Christmas memories grow at region's tree farms

By Janice Steinhagen - Staff Writer
Region - posted Mon., Nov. 19, 2012
Contributed
Christmas trees stand ready for the cutting at Cedar Ledge Tree Farm in Mansfield. Courtesy photo. - Contributed Photo

For many families, trooping through the snow to seek out the perfect Christmas tree is an irreplaceable holiday tradition. The brisk December air, the scent of pine, the crunch of sparkling snow underfoot and the contrast of deep evergreen needles against the gray winter sky create an unforgettable memory.

Eastern Connecticut is blessed with an abundance of Christmas tree farms where that experience is offered to families every year. Starting right after Thanksgiving, these farms allow customers to choose and cut their own evergreen and bring a little of the Connecticut countryside indoors for the holidays.

Friday, Nov. 23, the day after Thanksgiving, is the universal opening day for these businesses, and most will remain open right up through the weekend before Christmas. While some farms feature a lot filled with pre-cut trees for the busy customer, “the freshest tree is the one [customers] cut themselves,” said Bob Russell of Scott’s Tree Farm on Bunker Hill Road in Andover. His farm offers both pre-cut and cut-your-own options.

Just what constitutes the “perfect” Christmas tree? “It’s hard to choose for somebody. Everybody’s different,” said Duane Bradway of Union. Some folks prefer a tree that’s dense and full, while others like one with branches “spaced out to put the decorations on it. Sometimes it takes two or three hours to pick out a tree,” he said.

Different tree varieties offer different advantages. “The most popular tree we sell is the Fraser fir,” said Bowman Geer of Geer’s Tree Farm on Voluntown Road in Griswold. “It has a nice color and lasts the longest; it probably has the best needle retention.”

While spruces tend to get short shrift because of their sharp needles, Paul Cavanna of Cavanna’s in South Glastonbury notes that this is an advantage for some customers. “For people who have cats, a cat will touch a blue spruce once and then leave it alone,” he said.

Tracy Pell, a fourth-generation grower from Pell Farm in South Windsor, prefers the firs herself. “They have softer needles, and in my opinion, they’re a more vibrant green color,” she said. “I think they’re easier to decorate, too.”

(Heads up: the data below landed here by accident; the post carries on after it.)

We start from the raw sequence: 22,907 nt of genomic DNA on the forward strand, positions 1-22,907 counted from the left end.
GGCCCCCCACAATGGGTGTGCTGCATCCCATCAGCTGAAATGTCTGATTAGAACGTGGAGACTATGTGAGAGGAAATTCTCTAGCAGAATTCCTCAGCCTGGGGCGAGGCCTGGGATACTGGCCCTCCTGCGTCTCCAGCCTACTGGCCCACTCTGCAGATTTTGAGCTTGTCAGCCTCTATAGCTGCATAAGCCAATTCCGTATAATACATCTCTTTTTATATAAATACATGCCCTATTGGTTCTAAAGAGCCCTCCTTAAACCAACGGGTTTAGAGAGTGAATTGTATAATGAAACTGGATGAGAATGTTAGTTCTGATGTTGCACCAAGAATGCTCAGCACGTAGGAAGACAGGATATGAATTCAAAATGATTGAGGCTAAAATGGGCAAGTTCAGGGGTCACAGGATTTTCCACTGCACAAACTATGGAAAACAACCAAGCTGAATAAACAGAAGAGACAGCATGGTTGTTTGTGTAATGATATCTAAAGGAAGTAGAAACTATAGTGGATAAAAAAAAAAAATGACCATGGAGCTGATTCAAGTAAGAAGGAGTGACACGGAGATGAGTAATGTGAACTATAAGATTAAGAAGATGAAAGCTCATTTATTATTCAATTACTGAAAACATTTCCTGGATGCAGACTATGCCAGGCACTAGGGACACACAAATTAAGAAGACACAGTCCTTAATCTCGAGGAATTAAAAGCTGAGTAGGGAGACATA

For those who can’t get enough of the pine aroma, Dorothy Markowski of Markowski Farms in West Suffield recommends the balsams for their fragrance. She said that sometimes customers choose a tree that might overpower the room when it gets home. “Some of the trees that leave here, I wonder how big the house is,” she said. “When they’re out [in the field] they all look small.” Families might consider taking measurements of the tree’s eventual spot and bringing a tape measure along to the farm.

As for longevity, Joe Dzen - of Dzen’s Christmas Trees on Barber Hill Road in South Windsor and Dzen’s Sadds Mill Tree Farm on Sadds Mill Road in Ellington - said that as long as you get your tree cut fresh and put it right into water when you get home, the tree should easily last through the season. “We try to promote buying locally,” he said. “The first weekend in December is probably the busiest one. People looking for larger trees come out to the farm earlier. They know the selection is the best and the biggest ones go quickly.”

For some, a live tree with a burlap-bagged root ball is the “green” choice, allowing the tree to continue to grow and prosper in the homeowner’s yard. Pell, whose farm sells live trees, directs customers to acclimate the tree to indoor conditions by keeping it in a garage or other protected area for three days before and three days after its Christmas stint. It should actually be indoors no longer than 10 days, and should receive plenty of water and air, she said. Prices for live trees are significantly higher than for cut trees, she said.

Mindy Cone of Cedar Ledge Tree Farm in Mansfield encourages customers to shake the tree vigorously before bringing it indoors to dislodge loose needles, leaves or other debris. “The most important thing is, when you get it home to put it in water right away,” she said. “You should put it in hot tap water, especially the first time, just like when you go to a florist.”

Joe Grimaldi of Grimaldi Tree Farm in West Willington also advises immediate watering when the tree gets home. If that’s not possible, he said, the customers should make a new cut across the bottom of the trunk, since sap will seal off the old wound and prevent water absorption. “Cut it no more than a half an inch,” he said, “and it will last all the way until January. The tree drinks every day, so every couple of days you’ve got to water it.”